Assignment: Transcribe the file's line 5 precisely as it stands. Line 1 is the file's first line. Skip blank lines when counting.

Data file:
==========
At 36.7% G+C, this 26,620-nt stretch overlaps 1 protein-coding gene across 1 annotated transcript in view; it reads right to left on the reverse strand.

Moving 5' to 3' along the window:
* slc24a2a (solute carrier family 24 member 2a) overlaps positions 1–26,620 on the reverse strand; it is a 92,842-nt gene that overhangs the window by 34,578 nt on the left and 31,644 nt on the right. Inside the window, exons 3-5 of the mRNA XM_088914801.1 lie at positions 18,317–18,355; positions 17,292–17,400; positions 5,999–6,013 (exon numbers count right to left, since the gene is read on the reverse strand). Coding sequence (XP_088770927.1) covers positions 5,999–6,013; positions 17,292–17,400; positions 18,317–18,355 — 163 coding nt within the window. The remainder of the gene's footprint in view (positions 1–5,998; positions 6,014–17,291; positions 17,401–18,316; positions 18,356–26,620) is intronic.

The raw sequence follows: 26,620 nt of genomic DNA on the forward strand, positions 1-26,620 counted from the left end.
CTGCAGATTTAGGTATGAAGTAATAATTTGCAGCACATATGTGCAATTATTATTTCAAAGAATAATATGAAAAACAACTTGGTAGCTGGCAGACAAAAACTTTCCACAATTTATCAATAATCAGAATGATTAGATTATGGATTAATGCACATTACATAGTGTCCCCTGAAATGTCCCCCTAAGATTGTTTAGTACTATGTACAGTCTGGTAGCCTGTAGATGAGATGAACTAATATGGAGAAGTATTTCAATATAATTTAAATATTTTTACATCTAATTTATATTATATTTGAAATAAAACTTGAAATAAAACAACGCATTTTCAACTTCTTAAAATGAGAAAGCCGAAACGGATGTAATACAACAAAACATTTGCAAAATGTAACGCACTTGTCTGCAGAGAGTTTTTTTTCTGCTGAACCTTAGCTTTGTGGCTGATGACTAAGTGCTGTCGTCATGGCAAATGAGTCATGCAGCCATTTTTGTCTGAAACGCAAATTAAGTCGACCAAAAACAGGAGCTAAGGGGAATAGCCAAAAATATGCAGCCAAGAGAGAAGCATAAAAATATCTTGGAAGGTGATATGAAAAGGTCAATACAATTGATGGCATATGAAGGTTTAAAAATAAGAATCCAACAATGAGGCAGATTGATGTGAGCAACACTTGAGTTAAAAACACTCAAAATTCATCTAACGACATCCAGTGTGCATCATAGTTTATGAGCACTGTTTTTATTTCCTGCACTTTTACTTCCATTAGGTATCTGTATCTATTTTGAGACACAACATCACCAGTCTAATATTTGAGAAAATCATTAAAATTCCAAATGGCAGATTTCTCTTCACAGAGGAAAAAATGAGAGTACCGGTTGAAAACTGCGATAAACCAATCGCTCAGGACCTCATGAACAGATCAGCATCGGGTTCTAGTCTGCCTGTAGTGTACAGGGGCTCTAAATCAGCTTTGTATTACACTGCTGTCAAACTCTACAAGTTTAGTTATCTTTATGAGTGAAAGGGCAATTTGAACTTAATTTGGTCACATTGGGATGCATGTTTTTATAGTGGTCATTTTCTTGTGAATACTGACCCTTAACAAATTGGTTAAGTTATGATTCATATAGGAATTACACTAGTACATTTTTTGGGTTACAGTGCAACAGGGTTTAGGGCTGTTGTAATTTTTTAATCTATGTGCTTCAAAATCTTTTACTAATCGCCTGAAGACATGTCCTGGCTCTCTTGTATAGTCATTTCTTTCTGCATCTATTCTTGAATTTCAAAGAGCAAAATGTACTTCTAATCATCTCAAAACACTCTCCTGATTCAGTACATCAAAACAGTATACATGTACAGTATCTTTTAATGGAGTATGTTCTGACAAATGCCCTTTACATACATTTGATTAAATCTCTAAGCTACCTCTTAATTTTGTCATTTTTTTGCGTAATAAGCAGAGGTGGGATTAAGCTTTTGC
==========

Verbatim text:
CTGCAGATTTAGGTATGAAGTAATAATTTGCAGCACATATGTGCAATTATTATTTCAAAGAATAATATGAAAAACAACTTGGTAGCTGGCAGACAAAAACTTTCCACAATTTATCAATAATCAGAATGATTAGATTATGGATTAATGCACATTACATAGTGTCCCCTGAAATGTCCCCCTAAGATTGTTTAGTACTATGTACAGTCTGGTAGCCTGTAGATGAGATGAACTAATATGGAGAAGTATTTCAATATAATTTAAATATTTTTACATCTAATTTATATTATATTTGAAATAAAACTTGAAATAAAACAACGCATTTTCAACTTCTTAAAATGAGAAAGCCGAAACGGATGTAATACAACAAAACATTTGCAAAATGTAACGCACTTGTCTGCAGAGAGTTTTTTTTCTGCTGAACCTTAGCTTTGTGGCTGATGACTAAGTGCTGTCGTCATGGCAAATGAGTCATGCAGCCATTTTTGTCTGAAACGCAAATTAAGTCGACCAAAAACAGGAGCTAAGGGGAATAGCCAAAAATATGCAGCCAAGAGAGAAGCATAAAAATATCTTGGAAGGTGATATGAAAAGGTCAATACAATTGATGGCATATGAAGGTTTAAAAATAAGAATCCAACAATGAGGCAGATTGATGTGAGCAACACTTGAGTTAAAAACACTCAAAATTCATCTAACGACATCCAGTGTGCATCATAGTTTATGAGCACTGTTTTTATTTCCTGCACTTTTACTTCCATTAGGTATCTGTATCTATTTTGAGACACAACATCACCAGTCTAATATTTGAGAAAATCATTAAAATTCCAAATGGCAGATTTCTCTTCACAGAGGAAAAAATGAGAGTACCGGTTGAAAACTGCGATAAACCAATCGCTCAGGACCTCATGAACAGATCAGCATCGGGTTCTAGTCTGCCTGTAGTGTACAGGGGCTCTAAATCAGCTTTGTATTACACTGCTGTCAAACTCTACAAGTTTAGTTATCTTTATGAGTGAAAGGGCAATTTGAACTTAATTTGGTCACATTGGGATGCATGTTTTTATAGTGGTCATTTTCTTGTGAATACTGACCCTTAACAAATTGGTTAAGTTATGATTCATATAGGAATTACACTAGTACATTTTTTGGGTTACAGTGCAACAGGGTTTAGGGCTGTTGTAATTTTTTAATCTATGTGCTTCAAAATCTTTTACTAATCGCCTGAAGACATGTCCTGGCTCTCTTGTATAGTCATTTCTTTCTGCATCTATTCTTGAATTTCAAAGAGCAAAATGTACTTCTAATCATCTCAAAACACTCTCCTGATTCAGTACATCAAAACAGTATACATGTACAGTATCTTTTAATGGAGTATGTTCTGACAAATGCCCTTTACATACATTTGATTAAATCTCTAAGCTACCTCTTAATTTTGTCATTTTTTTGCGTAATAAGCAGAGGTGGGATTAAGCTTTTGC